Down the Mysterly River Hardcover – September 13, 2011
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Willingham's Fables comics tapped into the deep fairy-tale structures in my psyche and never let go. Now, Down the Mysterly River finally delivers the same opportunity for younger readers. Lucky them! (Cory Doctorow, New York Times bestselling author of Little Brother on the works of Bill Willingham)
About the Author
BILL WILLINGHAM is the critically-acclaimed, award-winning creator of several iconic comic book series, including the bestselling Fables franchise. In 2003, its first year of publication, Fables won the prestigious Eisner award for Best New Series, and has gone on to win fourteen Eisners to date.
Bill lives in the wild and frosty woods of Minnesota.
MARK BUCKINGHAM has been working in comics professionally for the past twenty two years, building a reputation for design, storytelling and a chameleon like diversity of art styles. Since 2002 Mark has been the regular artist on Fables, working with its writer and creator Bill Willingham, for which they have earned numerous comic industry awards.
- Lexile Measure : 1040L
- Grade Level : 7 - 9
- Item Weight : 1.2 pounds
- Hardcover : 336 pages
- ISBN-13 : 978-0765327925
- ISBN-10 : 0765327929
- Product Dimensions : 5.94 x 1.15 x 8.58 inches
- Publisher : Starscape; First Edition (September 13, 2011)
- Reading level : 10 - 18 years
- Language: : English
- Best Sellers Rank: #263,428 in Books (See Top 100 in Books)
- Customer Reviews:
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Bill Willingham, best known for his comics work, gives us his first, and latest, prose novel. First, because he originally wrote it years ago and published it himself, and latest, because it has been revised for this edition. His only other published novel ties into his Fables comics series. This, however, is a completely original story. It's been compared to Wind in the Willows because of the talking animal characters, but the postmodern themes help make it wholly original.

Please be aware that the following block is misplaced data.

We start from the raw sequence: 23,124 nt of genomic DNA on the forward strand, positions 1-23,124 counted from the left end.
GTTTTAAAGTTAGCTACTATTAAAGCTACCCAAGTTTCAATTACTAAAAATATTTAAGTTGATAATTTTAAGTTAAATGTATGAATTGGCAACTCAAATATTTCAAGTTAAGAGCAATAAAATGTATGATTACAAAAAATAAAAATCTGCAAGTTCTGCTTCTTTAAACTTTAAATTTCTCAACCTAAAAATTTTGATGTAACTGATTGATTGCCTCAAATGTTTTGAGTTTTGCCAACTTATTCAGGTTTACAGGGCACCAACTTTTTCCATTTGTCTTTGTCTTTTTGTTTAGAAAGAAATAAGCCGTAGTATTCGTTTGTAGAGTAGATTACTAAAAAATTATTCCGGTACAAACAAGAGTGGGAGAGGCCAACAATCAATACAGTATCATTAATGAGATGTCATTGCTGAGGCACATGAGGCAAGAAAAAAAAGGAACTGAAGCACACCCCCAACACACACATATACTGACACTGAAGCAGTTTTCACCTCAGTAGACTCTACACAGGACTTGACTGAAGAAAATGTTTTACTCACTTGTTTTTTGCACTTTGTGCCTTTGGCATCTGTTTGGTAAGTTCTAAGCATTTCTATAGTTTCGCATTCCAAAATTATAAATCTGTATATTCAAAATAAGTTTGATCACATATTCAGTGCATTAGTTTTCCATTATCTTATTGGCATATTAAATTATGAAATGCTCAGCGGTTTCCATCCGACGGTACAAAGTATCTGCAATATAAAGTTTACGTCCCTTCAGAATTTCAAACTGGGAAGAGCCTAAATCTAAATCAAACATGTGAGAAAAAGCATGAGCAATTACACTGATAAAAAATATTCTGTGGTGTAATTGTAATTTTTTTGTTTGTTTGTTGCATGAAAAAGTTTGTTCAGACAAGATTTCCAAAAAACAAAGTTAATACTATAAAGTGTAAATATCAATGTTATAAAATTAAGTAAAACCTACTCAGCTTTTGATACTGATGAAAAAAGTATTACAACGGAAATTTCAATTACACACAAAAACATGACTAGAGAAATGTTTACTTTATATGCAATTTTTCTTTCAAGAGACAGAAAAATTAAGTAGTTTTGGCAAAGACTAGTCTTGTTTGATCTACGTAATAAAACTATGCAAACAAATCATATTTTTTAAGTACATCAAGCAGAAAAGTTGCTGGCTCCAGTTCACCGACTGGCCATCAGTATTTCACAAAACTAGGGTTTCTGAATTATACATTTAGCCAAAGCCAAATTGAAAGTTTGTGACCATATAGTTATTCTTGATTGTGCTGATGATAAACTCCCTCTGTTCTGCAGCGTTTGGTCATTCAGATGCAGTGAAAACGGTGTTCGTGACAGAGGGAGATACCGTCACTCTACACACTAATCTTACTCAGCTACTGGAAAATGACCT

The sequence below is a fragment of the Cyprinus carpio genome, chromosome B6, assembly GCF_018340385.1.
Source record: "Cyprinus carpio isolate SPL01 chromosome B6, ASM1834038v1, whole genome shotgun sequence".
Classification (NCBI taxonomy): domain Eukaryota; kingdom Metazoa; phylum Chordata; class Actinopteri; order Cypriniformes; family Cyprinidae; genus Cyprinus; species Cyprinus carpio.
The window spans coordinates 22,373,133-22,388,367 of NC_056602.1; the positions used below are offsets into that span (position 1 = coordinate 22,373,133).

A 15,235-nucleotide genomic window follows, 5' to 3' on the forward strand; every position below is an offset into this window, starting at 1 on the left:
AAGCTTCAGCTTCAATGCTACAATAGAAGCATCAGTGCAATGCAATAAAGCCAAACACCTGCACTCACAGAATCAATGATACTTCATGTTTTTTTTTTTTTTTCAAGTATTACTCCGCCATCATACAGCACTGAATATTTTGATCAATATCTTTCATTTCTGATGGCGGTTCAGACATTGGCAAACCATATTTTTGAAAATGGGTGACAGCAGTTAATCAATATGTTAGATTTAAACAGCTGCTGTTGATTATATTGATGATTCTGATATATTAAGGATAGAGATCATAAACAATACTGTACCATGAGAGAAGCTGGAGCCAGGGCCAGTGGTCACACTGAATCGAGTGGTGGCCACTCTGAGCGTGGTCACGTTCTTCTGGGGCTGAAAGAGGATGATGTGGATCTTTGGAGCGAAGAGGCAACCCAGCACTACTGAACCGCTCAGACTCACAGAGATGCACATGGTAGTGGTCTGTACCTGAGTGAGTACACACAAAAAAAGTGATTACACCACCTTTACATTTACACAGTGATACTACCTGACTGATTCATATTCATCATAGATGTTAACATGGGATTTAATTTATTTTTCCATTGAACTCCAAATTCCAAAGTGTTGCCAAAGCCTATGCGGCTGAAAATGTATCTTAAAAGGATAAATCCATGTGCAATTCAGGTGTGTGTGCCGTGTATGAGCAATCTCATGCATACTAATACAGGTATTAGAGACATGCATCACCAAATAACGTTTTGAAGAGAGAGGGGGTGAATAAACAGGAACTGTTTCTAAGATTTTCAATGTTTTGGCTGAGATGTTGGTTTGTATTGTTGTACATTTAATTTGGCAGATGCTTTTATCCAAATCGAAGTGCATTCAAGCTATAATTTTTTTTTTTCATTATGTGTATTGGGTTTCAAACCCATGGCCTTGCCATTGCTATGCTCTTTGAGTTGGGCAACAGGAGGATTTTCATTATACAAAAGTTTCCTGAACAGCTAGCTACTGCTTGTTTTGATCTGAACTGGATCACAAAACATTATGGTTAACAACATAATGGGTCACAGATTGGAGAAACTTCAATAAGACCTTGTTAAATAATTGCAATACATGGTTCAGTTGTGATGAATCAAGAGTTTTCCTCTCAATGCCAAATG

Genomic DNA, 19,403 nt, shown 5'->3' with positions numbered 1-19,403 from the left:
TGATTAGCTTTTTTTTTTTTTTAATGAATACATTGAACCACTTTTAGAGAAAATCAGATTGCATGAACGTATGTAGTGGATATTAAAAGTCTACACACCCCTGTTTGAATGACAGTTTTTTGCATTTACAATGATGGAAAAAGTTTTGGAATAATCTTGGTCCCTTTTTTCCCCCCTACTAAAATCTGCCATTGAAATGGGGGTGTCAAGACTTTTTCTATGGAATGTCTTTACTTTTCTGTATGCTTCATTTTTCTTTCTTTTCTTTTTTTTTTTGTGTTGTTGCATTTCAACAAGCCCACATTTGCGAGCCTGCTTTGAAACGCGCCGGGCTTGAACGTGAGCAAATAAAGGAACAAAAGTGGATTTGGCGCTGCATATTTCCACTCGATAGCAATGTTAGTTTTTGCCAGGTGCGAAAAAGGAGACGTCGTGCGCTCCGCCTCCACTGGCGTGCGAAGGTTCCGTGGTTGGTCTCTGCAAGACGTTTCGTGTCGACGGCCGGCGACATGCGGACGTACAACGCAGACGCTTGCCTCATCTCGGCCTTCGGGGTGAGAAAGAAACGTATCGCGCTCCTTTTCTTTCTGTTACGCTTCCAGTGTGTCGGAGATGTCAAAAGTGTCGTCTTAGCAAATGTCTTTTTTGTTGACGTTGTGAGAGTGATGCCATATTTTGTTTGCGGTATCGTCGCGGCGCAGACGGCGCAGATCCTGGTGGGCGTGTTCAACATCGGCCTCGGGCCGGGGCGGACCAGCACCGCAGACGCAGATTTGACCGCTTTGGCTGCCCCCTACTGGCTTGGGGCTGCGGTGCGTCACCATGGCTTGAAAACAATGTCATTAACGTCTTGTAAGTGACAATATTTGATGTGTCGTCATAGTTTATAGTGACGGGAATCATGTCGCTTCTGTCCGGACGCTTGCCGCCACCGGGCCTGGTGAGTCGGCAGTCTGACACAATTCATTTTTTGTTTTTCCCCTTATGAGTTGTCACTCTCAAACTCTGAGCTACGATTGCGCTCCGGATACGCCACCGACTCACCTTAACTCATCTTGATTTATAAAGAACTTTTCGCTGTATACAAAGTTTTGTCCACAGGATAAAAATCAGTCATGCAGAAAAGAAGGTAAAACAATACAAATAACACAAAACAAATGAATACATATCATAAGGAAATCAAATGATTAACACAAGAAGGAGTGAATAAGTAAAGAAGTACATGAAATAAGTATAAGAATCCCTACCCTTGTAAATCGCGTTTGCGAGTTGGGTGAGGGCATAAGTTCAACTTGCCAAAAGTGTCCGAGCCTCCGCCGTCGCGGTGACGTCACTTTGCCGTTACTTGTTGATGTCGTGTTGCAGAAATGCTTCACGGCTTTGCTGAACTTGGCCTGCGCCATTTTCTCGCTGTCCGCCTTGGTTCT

Willingham writes with a straightforward style reminiscent of oral storytelling. He doesn't draw attention to elaborate turns of phrase, but still possesses a clear, distinct voice. He also writes with a great deal of humor, as is evident from the first line: "Max the Wolf was a wolf in exactly the same way that foothills are made up of real feet and a tiger shark is part tiger, which is to say, not at all."
Overall, the tone feels heavily influenced by classic children's adventure literature. But Willingham gives us more than a simple homage. He adds on a layer of postmodernism that gives his style a unique twist of relevance. Ultimately, it's a deeper story than it seems on the surface (but to say more would be to give the game completely away).
While the characters' backgrounds are necessarily kept vague (as that's part of the mystery), Willingham crafts personalities for them that make the reader truly care about them. When the action comes--and it comes swiftly and furiously--we worry about the characters. When bad things happen, we feel sad. And when good things happen, we feel elated. And he has possibly created the most realistic cat, in terms of attitude, I've ever seen in literature.
I don't want to see Willingham abandon comics. However, I do hope that this represents the start of a long career in prose, independent of his comics work. Clearly, he's more than adept in both.
What was done to MacTavish the Monster was ... ick. I wouldn't recommend it for my younger nephew, just yet, but the older nephew and nieces would hopefully enjoy this "juvenile" novel. Heck, I'd recommend it to my sisters!